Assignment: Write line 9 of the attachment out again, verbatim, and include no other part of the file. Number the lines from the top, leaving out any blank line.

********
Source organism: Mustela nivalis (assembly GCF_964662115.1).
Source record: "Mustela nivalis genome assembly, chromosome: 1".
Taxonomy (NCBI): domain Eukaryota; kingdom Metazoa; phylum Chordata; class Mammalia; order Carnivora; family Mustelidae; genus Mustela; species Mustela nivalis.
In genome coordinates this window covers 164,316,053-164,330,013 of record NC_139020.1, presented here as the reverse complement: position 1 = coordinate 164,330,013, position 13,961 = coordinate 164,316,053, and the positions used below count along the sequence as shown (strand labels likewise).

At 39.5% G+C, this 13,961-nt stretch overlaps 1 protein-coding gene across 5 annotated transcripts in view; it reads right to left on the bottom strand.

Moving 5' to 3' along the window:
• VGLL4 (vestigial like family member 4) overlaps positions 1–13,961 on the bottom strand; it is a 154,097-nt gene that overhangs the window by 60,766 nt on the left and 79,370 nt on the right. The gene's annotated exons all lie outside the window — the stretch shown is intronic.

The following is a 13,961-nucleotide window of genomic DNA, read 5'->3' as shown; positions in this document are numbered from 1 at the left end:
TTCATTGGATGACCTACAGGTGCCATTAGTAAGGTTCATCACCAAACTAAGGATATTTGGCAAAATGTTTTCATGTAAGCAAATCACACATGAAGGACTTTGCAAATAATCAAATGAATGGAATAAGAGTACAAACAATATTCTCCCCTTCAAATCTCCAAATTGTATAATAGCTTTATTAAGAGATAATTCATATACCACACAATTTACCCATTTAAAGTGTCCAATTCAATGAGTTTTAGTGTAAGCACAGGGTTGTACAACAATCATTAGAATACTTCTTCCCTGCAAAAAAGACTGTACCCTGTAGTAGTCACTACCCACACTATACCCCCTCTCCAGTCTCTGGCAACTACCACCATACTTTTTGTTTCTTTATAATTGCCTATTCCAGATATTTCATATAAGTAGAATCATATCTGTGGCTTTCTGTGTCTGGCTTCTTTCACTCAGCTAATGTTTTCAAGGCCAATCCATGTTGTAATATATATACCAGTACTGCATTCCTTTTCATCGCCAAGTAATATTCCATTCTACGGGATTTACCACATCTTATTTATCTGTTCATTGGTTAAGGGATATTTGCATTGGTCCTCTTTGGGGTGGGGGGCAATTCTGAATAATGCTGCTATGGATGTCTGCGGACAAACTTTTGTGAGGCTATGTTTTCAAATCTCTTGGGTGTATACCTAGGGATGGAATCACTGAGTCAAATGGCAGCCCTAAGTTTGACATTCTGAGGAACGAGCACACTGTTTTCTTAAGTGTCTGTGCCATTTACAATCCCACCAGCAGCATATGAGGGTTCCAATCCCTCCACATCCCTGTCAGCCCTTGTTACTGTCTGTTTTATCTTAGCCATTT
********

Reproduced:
TTCATTGGATGACCTACAGGTGCCATTAGTAAGGTTCATCACCAAACTAAGGATATTTGGCAAAATGTTTTCATGTAAGCAAATCACACATGAAGGACTTTGCAAATAATCAAATGAATGGAATAAGAGTACAAACAATATTCTCCCCTTCAAATCTCCAAATTGTATAATAGCTTTATTAAGAGATAATTCATATACCACACAATTTACCCATTTAAAGTGTCCAATTCAATGAGTTTTAGTGTAAGCACAGGGTTGTACAACAATCATTAGAATACTTCTTCCCTGCAAAAAAGACTGTACCCTGTAGTAGTCACTACCCACACTATACCCCCTCTCCAGTCTCTGGCAACTACCACCATACTTTTTGTTTCTTTATAATTGCCTATTCCAGATATTTCATATAAGTAGAATCATATCTGTGGCTTTCTGTGTCTGGCTTCTTTCACTCAGCTAATGTTTTCAAGGCCAATCCATGTTGTAATATATATACCAGTACTGCATTCCTTTTCATCGCCAAGTAATATTCCATTCTACGGGATTTACCACATCTTATTTATCTGTTCATTGGTTAAGGGATATTTGCATTGGTCCTCTTTGGGGTGGGGGGCAATTCTGAATAATGCTGCTATGGATGTCTGCGGACAAACTTTTGTGAGGCTATGTTTTCAAATCTCTTGGGTGTATACCTAGGGATGGAATCACTGAGTCAAATGGCAGCCCTAAGTTTGACATTCTGAGGAACGAGCACACTGTTTTCTTAAGTGTCTGTGCCATTTACAATCCCACCAGCAGCATATGAGGGTTCCAATCCCTCCACATCCCTGTCAGCCCTTGTTACTGTCTGTTTTATCTTAGCCATTT